[Owasp-testing] [Owasp-codereview] Code Review project andCode-Scanning-Tool(s)

Jim Manico jim at manico.net
Tue Jan 23 18:19:02 EST 2007


My understanding is that both of those products are
static-code-analyzers and not manual code review helpers. We are talking
about apples and oranges here.

- Jim

Dinis Cruz wrote:
> Ok, so we all agree that we need a tool to aid the manual code review
> process.
>
> Who is going to help?
>
> We already have two OWASP projects that are trying to tackle this
> problem (OWASP
> LAPSE Project
> <http://www.owasp.org/index.php/Category:OWASP_LAPSE_Project>and
> OWASP
> Orizon
> Project<http://www.owasp.org/index.php/Category:OWASP_Orizon_Project>)
> so who wants to colaborate can either join these projects or start a new
> project
>
> Dinis Cruz
> Chief OWASP Evangelist
> http://www.owasp.org
>
> On 1/23/07, Jim Manico <jim at manico.net> wrote:
>>
>>  >  For example, a tool that finds and flags all the encryption code is
>> easy and valuable. Maybe it helps me navigate the code with "security
>> goggles" on.
>>
>> I think this would be a great step forward in code security. I could
>> image
>> that a tool of this nature would let me flag blocks of code to fit in a
>> certain security category (input validation, encryption, auth, etc) and
>> color-code it in some way.
>>
>> Also, I could as an auditor set a master list of concepts that I need to
>> search for in my manual audit, add audit-specific notations to code, and
>> perhaps give me a checklist of concepts I need to "check off" for
>> every jsp
>> and servlet. Perhaps a flag to mark certain code as questionable, or
>> needs
>> further review.... Perhaps a comment layer so a team of auditors could
>> collaborate on the code review/audit process.
>>
>> Most of the commercial products out there that claim to be an Audit
>> Workbench are really only static analysis tools, nothing I see out there
>> really assists me with the manual code review process.
>>
>>  - Jim
>>
>>
>> Jeff Williams wrote:
>>
>>  I know that there are exceptions (and let's keep the business logic
>>
>>
>>  vulnerabilities out
>>
>>
>>
>>  of this one) but most issues should be detectable.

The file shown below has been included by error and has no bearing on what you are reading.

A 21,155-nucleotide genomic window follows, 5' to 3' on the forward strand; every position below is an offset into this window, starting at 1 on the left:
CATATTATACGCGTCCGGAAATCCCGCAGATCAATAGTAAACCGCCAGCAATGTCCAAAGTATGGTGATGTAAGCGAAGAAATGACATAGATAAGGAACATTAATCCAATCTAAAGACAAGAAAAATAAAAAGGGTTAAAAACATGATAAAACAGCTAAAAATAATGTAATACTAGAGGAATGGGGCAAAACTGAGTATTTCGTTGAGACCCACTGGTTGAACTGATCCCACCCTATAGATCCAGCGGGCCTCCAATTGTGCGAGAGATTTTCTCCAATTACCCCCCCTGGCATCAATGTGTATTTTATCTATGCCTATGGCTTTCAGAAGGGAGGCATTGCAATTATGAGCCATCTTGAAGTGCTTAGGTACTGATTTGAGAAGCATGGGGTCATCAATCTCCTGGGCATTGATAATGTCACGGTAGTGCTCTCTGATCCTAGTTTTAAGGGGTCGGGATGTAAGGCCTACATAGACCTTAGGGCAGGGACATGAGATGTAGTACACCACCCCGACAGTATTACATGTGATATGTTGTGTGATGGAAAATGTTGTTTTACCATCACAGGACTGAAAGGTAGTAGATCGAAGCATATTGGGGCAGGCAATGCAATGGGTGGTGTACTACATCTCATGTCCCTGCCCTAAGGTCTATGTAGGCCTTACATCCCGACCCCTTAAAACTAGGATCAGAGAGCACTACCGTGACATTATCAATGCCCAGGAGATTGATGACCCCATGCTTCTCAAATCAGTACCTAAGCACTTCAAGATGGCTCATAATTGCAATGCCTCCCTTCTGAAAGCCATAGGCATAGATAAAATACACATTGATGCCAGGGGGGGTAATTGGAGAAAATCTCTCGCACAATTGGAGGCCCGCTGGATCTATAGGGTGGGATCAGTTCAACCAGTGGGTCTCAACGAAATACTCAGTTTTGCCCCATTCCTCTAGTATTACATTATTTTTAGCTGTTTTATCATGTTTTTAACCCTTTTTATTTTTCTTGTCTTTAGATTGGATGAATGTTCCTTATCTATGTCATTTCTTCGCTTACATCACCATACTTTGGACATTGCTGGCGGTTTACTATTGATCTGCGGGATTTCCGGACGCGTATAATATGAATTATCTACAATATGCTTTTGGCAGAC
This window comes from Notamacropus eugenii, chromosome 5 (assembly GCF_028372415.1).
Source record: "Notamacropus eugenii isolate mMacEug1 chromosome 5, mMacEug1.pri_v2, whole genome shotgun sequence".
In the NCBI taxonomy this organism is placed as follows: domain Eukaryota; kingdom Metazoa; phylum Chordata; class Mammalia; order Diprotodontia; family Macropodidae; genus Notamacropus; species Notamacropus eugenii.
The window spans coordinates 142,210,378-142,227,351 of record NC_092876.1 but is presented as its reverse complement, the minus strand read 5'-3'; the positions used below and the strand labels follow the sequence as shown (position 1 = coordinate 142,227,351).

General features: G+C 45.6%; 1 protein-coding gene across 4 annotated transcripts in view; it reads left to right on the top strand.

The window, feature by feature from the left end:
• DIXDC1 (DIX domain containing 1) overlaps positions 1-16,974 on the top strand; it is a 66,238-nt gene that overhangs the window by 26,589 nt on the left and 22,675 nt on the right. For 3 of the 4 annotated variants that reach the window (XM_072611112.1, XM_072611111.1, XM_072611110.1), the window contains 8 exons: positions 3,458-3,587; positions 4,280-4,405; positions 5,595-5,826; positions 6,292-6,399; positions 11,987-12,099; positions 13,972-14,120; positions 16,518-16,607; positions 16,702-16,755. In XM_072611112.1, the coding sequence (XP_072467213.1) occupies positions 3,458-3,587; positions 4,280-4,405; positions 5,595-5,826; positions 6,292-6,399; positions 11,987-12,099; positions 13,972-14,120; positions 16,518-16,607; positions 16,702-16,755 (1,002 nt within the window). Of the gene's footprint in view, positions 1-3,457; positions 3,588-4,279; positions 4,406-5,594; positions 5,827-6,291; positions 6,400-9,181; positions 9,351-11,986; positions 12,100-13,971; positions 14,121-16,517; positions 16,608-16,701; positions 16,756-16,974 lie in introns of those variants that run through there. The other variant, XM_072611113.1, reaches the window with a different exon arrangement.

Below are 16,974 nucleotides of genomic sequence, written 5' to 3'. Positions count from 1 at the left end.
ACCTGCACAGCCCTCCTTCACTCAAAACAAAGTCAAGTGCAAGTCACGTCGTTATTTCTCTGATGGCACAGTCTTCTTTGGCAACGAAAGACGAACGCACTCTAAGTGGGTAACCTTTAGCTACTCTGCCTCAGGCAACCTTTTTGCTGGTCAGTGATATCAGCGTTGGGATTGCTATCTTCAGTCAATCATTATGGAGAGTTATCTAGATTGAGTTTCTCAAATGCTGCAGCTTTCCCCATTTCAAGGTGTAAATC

>>
>>
>>
>> I agree we should have a better framework for analyzing code for simple
>> issues.  LAPSE is interesting, but is really a one-trick pony.  LAPSE
>> does source-to-sink dataflow analysis, so it's pretty good for analyzing
>> things like SQL injection and XSS.  But it has no ability to analyze
>> encryption, logging, access control, authentication, error handling,
>> concurrency, etc... And it only works on Java.
>>
>>
>>
>> I think "most issues should be detectable" is too aggressive (I've done
>> quite a lot of work in this space).  That's what the commercial static
>> analysis tool vendors are trying to do.  I suggest we focus on tools
>> that assist the manual code reviewer, and DO NOT try to find problems
>> automatically.
>>
>>
>>
>> For example, a tool that finds and flags all the encryption code is easy
>> and valuable.  Maybe it helps me navigate the code with "security
>> goggles" on.  A tool that attempts to analyze the encryption code and
>> determine if it is sound is ridiculously hard and will have lots of
>> false alarms.
>>
>>
>>
>> The tool must have some compiler-like features - at least symbol
>> resolution, because grep is too inaccurate.
>>
>>
>>
>> --Jeff
>>
>>
>>
>>
>> ------------------------------
>>
>> _______________________________________________
>> Owasp-codereview mailing
>> listOwasp-codereview at lists.owasp.orghttp://lists.owasp.org/mailman/listinfo/owasp-codereview
>>
>>
>>
>> -- 
>> Best Regards,
>> Jim Manico
>> GIAC GSEC Professional, Sun Certified Java
>> Programmerjim at manico.net808.652.3805
>>
>>
>
>
> -- 
>

-- 
Best Regards,
Jim Manico
GIAC GSEC Professional, Sun Certified Java Programmer
jim at manico.net
808.652.3805



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